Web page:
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Colistin is extensively used in animal production in many low- and middle-income countries. There is a need to develop methodologies to benchmark and monitor changes in resistance among mixed commensal bacterial populations in farms. We aimed to evaluate the performance of a broth microdilution method based on culturing a pooled Escherichia coli suspension (30-50 organisms) obtained from each sample. To confirm the biological basis and sensitivity of the method, we cultured 16 combinations of one colistin-susceptible and one mcr-1 encoded colistin-resistant E. coli in the presence of 2mg/L colistin. Optical density (OD600nm) readings over time were used to generate a growth curve, and these values were adjusted to the values obtained in the absence of colistin (adjusted Area Under the Curve, AUCadj). The median limit of detection was 1 resistant in 104 susceptible colonies [1st - 3rd quartile, 102:1 -105:1]. We applied this method to 108 pooled faecal samples from 36 chicken flocks from the Mekong Delta (Vietnam), and determined the correlation between this method and the prevalence of colistin resistance in individual colonies harvested from field samples, determined by the Minimum Inhibitory Concentration. The overall prevalence of colistin resistance at sample and isolate level (estimated from the AUCadj) was 38.9% [95%CI, 29.8-48.8%] and 19.4% (SD± 26.3%), respectively. Increased colistin resistance was associated with recent (2 weeks) use of colistin (OR=3.67) and other, non-colistin antimicrobials (OR=1.84). Our method is a sensitive and affordable approach to monitor changes in colistin resistance in E. coli populations from faecal samples over time.IMPORTANCE Colistin (polymyxin E) is an antimicrobial with poor solubility in agar-based media, and therefore broth microdilution is the only available method for phenotypic resistance. However, estimating colistin resistance in mixed Escherichia coli populations is laborious since it requires individual colony isolation, identification and susceptibility testing. We developed a growth-based microdilution method suitable for pooled faecal samples. We validated the method by comparing it with individual MIC of 909 E. coli isolates; we then tested 108 pooled faecal samples from 36 healthy chicken flocks collected over their production cycle. A higher level of resistance was seen in flocks recently treated with colistin in water, although the observed generated resistance was short-lived. Our method is affordable, and may potentially be integrated into surveillance systems aiming at estimating the prevalence of resistance at colony level in flocks/herds. Furthermore, it may also be adapted to other complex biological systems, such as farms and abattoirs.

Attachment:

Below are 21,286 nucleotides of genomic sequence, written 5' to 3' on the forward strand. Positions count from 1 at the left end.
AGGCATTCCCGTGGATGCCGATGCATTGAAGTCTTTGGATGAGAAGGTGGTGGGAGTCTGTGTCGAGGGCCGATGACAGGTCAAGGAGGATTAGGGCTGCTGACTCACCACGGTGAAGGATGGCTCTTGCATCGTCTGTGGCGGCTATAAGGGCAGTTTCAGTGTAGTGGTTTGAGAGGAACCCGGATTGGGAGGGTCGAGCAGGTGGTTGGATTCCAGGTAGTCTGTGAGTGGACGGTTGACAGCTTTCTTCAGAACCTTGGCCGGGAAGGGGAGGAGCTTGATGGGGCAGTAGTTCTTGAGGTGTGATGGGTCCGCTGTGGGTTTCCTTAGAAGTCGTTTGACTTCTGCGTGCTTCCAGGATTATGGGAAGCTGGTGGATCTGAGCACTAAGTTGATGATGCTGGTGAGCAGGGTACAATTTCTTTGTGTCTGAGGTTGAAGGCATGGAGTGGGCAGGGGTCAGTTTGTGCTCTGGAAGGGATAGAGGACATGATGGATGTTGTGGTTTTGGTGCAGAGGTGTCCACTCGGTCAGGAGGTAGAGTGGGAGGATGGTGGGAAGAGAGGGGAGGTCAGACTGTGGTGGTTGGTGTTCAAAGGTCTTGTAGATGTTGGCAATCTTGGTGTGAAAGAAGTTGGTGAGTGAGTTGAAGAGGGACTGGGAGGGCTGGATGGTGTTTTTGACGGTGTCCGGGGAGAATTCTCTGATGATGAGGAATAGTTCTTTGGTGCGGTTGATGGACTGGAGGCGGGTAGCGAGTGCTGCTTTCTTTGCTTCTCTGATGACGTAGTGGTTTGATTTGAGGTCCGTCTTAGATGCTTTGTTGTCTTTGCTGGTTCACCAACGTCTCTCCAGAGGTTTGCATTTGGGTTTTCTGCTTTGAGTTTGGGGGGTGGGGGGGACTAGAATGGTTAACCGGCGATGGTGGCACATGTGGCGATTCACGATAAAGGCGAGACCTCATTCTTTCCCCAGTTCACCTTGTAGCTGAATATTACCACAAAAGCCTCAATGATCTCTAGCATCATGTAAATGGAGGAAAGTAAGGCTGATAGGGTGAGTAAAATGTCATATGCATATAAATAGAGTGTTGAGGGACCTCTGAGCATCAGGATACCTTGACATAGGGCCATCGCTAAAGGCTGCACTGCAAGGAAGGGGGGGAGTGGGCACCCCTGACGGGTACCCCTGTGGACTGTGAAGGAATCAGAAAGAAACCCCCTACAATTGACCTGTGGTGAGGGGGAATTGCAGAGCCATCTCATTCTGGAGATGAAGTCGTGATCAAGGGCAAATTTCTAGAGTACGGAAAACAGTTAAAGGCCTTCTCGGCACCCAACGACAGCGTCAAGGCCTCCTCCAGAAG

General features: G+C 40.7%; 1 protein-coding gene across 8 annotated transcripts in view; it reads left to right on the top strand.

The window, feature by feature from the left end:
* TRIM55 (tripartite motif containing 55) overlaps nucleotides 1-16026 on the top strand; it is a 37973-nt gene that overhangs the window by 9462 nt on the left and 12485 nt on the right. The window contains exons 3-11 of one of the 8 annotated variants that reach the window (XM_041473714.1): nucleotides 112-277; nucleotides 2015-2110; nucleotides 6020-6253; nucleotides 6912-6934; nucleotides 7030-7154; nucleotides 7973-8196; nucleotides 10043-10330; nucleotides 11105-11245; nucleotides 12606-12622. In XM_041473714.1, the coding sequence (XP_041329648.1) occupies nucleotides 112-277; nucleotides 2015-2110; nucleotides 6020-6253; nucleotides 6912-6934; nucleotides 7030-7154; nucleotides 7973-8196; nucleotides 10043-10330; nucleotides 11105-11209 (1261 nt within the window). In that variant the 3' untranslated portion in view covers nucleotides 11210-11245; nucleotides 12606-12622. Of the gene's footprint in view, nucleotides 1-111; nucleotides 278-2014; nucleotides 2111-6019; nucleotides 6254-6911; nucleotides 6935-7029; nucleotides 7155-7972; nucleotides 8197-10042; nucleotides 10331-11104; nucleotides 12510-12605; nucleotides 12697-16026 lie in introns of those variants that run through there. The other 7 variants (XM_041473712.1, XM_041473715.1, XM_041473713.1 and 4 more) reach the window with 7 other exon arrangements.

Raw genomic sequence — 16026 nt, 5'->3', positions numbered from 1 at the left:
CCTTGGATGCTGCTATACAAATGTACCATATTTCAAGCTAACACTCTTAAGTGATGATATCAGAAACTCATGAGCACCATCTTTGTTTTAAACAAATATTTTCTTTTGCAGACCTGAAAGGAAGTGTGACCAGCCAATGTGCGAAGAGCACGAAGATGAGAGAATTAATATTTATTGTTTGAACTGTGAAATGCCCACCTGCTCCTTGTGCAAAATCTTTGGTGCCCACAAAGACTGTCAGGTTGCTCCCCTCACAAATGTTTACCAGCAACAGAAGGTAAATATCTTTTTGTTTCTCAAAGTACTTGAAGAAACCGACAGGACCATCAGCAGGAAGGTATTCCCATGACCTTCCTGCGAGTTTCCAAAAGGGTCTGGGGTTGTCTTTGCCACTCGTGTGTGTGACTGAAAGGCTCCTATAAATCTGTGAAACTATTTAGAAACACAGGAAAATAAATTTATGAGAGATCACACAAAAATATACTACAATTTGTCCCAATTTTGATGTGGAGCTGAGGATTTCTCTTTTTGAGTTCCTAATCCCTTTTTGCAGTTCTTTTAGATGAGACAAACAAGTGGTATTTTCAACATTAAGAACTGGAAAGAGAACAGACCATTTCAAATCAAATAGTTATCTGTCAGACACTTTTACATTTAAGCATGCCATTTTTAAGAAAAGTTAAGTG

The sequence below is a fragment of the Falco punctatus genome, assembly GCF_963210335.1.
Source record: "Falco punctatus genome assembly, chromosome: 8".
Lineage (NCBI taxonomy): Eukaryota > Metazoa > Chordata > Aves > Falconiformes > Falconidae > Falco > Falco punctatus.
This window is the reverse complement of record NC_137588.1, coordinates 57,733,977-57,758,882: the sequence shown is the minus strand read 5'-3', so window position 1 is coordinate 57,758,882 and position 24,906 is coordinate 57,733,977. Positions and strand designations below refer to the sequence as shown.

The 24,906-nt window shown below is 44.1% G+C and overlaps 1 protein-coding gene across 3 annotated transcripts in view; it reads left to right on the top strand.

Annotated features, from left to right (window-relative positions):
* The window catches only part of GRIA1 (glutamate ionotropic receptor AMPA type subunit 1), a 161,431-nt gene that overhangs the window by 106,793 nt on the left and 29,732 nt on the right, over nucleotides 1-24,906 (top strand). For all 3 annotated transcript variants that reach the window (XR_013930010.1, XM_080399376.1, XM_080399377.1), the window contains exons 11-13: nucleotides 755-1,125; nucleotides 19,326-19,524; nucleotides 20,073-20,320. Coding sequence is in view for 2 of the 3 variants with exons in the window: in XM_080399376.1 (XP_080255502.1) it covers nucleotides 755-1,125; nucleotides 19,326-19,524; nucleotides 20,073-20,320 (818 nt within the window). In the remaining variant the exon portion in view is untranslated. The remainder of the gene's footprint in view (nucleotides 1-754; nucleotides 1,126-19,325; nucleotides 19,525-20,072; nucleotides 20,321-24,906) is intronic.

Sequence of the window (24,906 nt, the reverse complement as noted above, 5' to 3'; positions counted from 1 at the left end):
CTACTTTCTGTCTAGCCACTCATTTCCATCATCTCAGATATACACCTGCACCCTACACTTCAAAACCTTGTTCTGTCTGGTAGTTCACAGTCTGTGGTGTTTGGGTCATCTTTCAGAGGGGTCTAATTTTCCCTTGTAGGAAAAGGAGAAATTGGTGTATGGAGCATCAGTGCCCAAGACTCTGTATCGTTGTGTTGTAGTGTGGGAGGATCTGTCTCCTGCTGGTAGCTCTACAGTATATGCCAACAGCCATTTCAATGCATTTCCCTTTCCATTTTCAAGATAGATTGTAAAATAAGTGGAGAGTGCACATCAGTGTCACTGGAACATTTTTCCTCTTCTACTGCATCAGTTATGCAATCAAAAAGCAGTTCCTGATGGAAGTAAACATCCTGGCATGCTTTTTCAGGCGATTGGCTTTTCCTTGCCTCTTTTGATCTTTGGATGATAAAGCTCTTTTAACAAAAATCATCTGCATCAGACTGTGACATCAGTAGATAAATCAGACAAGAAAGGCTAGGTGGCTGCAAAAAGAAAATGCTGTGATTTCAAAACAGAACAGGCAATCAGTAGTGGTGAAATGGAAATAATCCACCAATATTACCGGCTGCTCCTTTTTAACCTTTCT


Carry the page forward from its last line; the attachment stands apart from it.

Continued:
Original publication





Applied and environmental microbiology

Publication Date



AEM.02597 - AEM.02520


Oxford University Clinical Research Unit, Ho Chi Minh City, Vietnam